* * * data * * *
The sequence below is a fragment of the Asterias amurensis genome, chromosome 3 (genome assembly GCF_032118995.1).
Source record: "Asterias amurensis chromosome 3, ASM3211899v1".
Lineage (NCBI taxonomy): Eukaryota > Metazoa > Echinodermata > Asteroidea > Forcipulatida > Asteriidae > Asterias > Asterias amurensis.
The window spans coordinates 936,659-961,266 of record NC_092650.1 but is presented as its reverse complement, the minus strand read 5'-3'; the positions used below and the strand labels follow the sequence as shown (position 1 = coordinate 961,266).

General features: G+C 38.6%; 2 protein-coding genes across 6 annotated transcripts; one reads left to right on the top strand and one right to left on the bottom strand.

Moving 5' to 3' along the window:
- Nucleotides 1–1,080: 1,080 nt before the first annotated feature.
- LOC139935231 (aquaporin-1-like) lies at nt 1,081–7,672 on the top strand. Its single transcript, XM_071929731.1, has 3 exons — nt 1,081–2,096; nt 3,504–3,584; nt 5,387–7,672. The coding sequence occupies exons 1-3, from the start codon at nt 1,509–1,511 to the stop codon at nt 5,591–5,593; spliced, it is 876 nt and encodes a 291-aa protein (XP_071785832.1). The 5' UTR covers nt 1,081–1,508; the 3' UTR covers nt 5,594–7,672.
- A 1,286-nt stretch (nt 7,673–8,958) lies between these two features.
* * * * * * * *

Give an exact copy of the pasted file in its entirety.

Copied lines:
The sequence below is a fragment of the Asterias amurensis genome, chromosome 3 (genome assembly GCF_032118995.1).
Source record: "Asterias amurensis chromosome 3, ASM3211899v1".
Lineage (NCBI taxonomy): Eukaryota > Metazoa > Echinodermata > Asteroidea > Forcipulatida > Asteriidae > Asterias > Asterias amurensis.
The window spans coordinates 936,659-961,266 of record NC_092650.1 but is presented as its reverse complement, the minus strand read 5'-3'; the positions used below and the strand labels follow the sequence as shown (position 1 = coordinate 961,266).

General features: G+C 38.6%; 2 protein-coding genes across 6 annotated transcripts; one reads left to right on the top strand and one right to left on the bottom strand.

Moving 5' to 3' along the window:
- Nucleotides 1–1,080: 1,080 nt before the first annotated feature.
- LOC139935231 (aquaporin-1-like) lies at nt 1,081–7,672 on the top strand. Its single transcript, XM_071929731.1, has 3 exons — nt 1,081–2,096; nt 3,504–3,584; nt 5,387–7,672. The coding sequence occupies exons 1-3, from the start codon at nt 1,509–1,511 to the stop codon at nt 5,591–5,593; spliced, it is 876 nt and encodes a 291-aa protein (XP_071785832.1). The 5' UTR covers nt 1,081–1,508; the 3' UTR covers nt 5,594–7,672.
- A 1,286-nt stretch (nt 7,673–8,958) lies between these two features.